December 2020 – Karigane from Kyoto

This month we selected a Karigane (雁ヶ音) from the region of Uji (宇治), and neighbor regions, in the prefecture of Kyōto (京都).



Teas made of stems, stalks, and twigs are traditionally called Kukicha (茎茶) in Japanese, which literally means "twig tea". In the region of Kyoto they are traditionally called Karigane (雁ヶ音). However recently the name Karigane is beeing used in more and more regions, because the sound of Karigane is pleasing to the ear, and the word Karigane (雁ヶ音) is poetic visually. For more details, you can read the blogposts of March 2016 and of June 2018.

As it is literally a tea made of stems, stalks, and twigs, we do not of course use tea leaves, but you should not underestimate this tea. It is said that tea twigs and stalks are sweeter, more delectable, and have more Umami elements (“delectable taste”, one of five basic tastes with sweet, salty, sour and bitter) than tea leaves. In addition, twig teas contain little catechin compared to teas made of tea leaves. Therefore, it barely has any bitterness, but we can taste the freshness from the stems of harbaceous flavor. That means it is a green tea easy to drink for everyone.

Tea Plantation in Ujitawara (1/3)

Here are some pictures of tea fields which one of my friends kindly took for Tomotcha. She lives very close to the town of Uji, called Ujitawara (宇治田原) where there are a lot of tea plantations. People in this area also make tea, and sell them to the shops in Uji or in the other regions in order to make blended tea. This Karigane is also made by mixing stalks from Ujitawara with stalks harvested in other areas of Uji. We will present you one day a tea made in Ujitawara.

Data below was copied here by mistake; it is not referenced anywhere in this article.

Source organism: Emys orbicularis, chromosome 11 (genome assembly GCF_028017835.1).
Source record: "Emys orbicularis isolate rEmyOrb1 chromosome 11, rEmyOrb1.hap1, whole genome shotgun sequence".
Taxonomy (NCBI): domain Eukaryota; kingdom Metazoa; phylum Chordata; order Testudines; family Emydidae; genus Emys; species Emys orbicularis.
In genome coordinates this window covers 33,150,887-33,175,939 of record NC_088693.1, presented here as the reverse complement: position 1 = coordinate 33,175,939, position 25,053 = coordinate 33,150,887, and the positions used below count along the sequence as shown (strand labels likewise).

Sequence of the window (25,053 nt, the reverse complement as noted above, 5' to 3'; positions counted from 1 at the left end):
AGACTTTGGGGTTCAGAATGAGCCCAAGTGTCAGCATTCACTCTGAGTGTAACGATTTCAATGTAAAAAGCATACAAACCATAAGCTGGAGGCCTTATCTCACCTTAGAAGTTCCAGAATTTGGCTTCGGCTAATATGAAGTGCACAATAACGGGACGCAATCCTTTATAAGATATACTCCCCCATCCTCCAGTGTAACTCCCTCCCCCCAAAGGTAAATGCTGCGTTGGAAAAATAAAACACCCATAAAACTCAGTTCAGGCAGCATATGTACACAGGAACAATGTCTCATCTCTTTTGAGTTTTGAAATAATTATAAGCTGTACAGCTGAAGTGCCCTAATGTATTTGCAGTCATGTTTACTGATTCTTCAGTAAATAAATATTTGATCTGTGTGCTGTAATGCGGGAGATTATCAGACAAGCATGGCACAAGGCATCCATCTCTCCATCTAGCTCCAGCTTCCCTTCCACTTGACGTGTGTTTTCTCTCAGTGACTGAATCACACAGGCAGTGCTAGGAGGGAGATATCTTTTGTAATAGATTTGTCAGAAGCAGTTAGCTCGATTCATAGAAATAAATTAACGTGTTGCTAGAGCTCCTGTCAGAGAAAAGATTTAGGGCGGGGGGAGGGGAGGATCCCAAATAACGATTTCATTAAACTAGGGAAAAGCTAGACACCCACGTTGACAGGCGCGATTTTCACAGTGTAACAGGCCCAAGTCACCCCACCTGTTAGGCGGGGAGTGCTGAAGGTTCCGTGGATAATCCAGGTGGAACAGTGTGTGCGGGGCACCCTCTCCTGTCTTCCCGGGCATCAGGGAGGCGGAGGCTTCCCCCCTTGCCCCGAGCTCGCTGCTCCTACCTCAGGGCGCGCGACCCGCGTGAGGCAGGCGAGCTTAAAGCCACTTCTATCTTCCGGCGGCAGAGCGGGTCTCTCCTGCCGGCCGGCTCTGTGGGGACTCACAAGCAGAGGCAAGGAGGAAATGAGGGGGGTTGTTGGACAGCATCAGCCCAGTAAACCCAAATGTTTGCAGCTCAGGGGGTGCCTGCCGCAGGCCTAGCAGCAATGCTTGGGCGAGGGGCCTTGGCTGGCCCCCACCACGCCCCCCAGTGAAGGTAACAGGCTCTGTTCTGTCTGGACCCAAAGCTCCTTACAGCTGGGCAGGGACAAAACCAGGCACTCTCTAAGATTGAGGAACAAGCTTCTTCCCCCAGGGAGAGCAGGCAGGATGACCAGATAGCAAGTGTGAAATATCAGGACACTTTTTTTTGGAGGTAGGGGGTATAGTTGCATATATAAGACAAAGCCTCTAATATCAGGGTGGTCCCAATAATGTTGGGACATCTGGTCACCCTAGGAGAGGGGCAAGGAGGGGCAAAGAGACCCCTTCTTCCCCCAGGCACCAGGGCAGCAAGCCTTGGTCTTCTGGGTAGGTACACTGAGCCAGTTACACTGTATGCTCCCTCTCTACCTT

Tea Plantation in Ujitawara (2/3)

We are now in winter and tea fields lie fallow. That’s why the landscapes seem to be sad and calm after the last harvest. However we can see small flowers of tea which are now at their peak between autumn and winter. They bloom shyly and modestly.

Tea flowers

Preparation for New Year

According to the lunar calendar, we start to prepare for New Year from December 13th. The goal is to welcome Toshigami (年神), a God of the Shinto religion, at home on New Year’s day. We clean the whole house: this is called "Susuharai (煤払い)" which means "remove the soot", because Japanese used to have a lot of soot everywhere in the house coming from the use of firewood and charcoals. So they began by removing soot accumulated throughout the year. Nowadays we clean the entire house thoroughly, making it clean to purify the whole house. Like this, the God of Shinto would come to our house to bless us and bring a lot of benefits for the coming year.

Tea Plantation in Ujitawara (3/3)

We also prepare year-end gifts, called "Oseibo (お歳暮)", to the persons who benefited us through the year, like customers, bosses in the office, teachers, professors, parents, etc. We mainly give them food like fish or rice as a year-end gift. But it is not limited to food anymore. In Kyoto, we can give a box of fruits jelly "clementine".

Karigane Set

This cake is called "Kozubukuro (好事福盧)", which means a bag filled with good things. We wish you all a very good year 2021 without pandemic.

Brewing Karigane

The amount of tealeaves should be adapted according to the desired taste: it should be around 2 tablespoons (8 to 10 grams) of Karigane for 180ml (6oz) of spring water. The infusion should last around one minute in water at 70 to 85ºC (160 to 185ºF). If you prefer a light/refreshing tea, use water at a high temperature. Or if you prefer a sweet tea, user water at a lower temperature.

If you have questions about Japanese teas, please do not hesitate to contact us!